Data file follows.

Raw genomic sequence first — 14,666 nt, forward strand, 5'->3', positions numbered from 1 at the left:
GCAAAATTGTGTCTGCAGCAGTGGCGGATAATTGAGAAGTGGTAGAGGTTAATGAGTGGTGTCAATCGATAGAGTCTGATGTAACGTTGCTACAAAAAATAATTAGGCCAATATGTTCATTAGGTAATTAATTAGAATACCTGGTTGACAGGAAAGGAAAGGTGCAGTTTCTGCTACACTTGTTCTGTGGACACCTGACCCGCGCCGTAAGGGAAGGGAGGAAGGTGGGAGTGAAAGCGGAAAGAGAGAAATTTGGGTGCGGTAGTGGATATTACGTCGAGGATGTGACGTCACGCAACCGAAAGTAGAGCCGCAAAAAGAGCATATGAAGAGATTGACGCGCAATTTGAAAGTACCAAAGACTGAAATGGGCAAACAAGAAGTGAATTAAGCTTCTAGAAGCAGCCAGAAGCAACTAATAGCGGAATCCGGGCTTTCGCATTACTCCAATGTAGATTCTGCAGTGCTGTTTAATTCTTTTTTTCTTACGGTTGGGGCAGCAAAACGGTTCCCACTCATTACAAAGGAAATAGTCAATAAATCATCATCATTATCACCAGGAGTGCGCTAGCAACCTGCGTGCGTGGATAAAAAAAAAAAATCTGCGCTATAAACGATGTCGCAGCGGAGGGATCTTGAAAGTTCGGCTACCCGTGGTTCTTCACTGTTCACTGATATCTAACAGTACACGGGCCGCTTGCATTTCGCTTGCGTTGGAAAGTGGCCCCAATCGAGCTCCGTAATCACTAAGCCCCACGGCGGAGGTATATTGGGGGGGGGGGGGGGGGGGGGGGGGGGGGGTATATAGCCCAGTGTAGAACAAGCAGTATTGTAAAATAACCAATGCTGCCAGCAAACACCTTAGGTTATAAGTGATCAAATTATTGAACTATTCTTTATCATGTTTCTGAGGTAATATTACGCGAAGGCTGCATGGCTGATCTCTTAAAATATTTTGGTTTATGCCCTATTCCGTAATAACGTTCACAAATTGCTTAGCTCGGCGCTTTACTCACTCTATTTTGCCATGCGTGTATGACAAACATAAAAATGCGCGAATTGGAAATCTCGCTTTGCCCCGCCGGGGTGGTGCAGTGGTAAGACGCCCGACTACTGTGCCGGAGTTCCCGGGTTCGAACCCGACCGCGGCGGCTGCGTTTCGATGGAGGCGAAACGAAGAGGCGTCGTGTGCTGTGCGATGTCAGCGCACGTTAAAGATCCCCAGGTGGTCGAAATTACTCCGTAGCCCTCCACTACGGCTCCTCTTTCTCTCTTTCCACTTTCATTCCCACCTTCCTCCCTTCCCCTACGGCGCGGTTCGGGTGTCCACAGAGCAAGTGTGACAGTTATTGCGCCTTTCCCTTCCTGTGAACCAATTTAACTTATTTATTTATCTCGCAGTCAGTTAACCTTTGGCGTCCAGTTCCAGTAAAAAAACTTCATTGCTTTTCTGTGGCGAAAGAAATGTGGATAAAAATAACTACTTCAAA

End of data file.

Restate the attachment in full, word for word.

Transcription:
Raw genomic sequence first — 14,666 nt, forward strand, 5'->3', positions numbered from 1 at the left:
GCAAAATTGTGTCTGCAGCAGTGGCGGATAATTGAGAAGTGGTAGAGGTTAATGAGTGGTGTCAATCGATAGAGTCTGATGTAACGTTGCTACAAAAAATAATTAGGCCAATATGTTCATTAGGTAATTAATTAGAATACCTGGTTGACAGGAAAGGAAAGGTGCAGTTTCTGCTACACTTGTTCTGTGGACACCTGACCCGCGCCGTAAGGGAAGGGAGGAAGGTGGGAGTGAAAGCGGAAAGAGAGAAATTTGGGTGCGGTAGTGGATATTACGTCGAGGATGTGACGTCACGCAACCGAAAGTAGAGCCGCAAAAAGAGCATATGAAGAGATTGACGCGCAATTTGAAAGTACCAAAGACTGAAATGGGCAAACAAGAAGTGAATTAAGCTTCTAGAAGCAGCCAGAAGCAACTAATAGCGGAATCCGGGCTTTCGCATTACTCCAATGTAGATTCTGCAGTGCTGTTTAATTCTTTTTTTCTTACGGTTGGGGCAGCAAAACGGTTCCCACTCATTACAAAGGAAATAGTCAATAAATCATCATCATTATCACCAGGAGTGCGCTAGCAACCTGCGTGCGTGGATAAAAAAAAAAAATCTGCGCTATAAACGATGTCGCAGCGGAGGGATCTTGAAAGTTCGGCTACCCGTGGTTCTTCACTGTTCACTGATATCTAACAGTACACGGGCCGCTTGCATTTCGCTTGCGTTGGAAAGTGGCCCCAATCGAGCTCCGTAATCACTAAGCCCCACGGCGGAGGTATATTGGGGGGGGGGGGGGGGGGGGGGGGGGGGGGTATATAGCCCAGTGTAGAACAAGCAGTATTGTAAAATAACCAATGCTGCCAGCAAACACCTTAGGTTATAAGTGATCAAATTATTGAACTATTCTTTATCATGTTTCTGAGGTAATATTACGCGAAGGCTGCATGGCTGATCTCTTAAAATATTTTGGTTTATGCCCTATTCCGTAATAACGTTCACAAATTGCTTAGCTCGGCGCTTTACTCACTCTATTTTGCCATGCGTGTATGACAAACATAAAAATGCGCGAATTGGAAATCTCGCTTTGCCCCGCCGGGGTGGTGCAGTGGTAAGACGCCCGACTACTGTGCCGGAGTTCCCGGGTTCGAACCCGACCGCGGCGGCTGCGTTTCGATGGAGGCGAAACGAAGAGGCGTCGTGTGCTGTGCGATGTCAGCGCACGTTAAAGATCCCCAGGTGGTCGAAATTACTCCGTAGCCCTCCACTACGGCTCCTCTTTCTCTCTTTCCACTTTCATTCCCACCTTCCTCCCTTCCCCTACGGCGCGGTTCGGGTGTCCACAGAGCAAGTGTGACAGTTATTGCGCCTTTCCCTTCCTGTGAACCAATTTAACTTATTTATTTATCTCGCAGTCAGTTAACCTTTGGCGTCCAGTTCCAGTAAAAAAACTTCATTGCTTTTCTGTGGCGAAAGAAATGTGGATAAAAATAACTACTTCAAA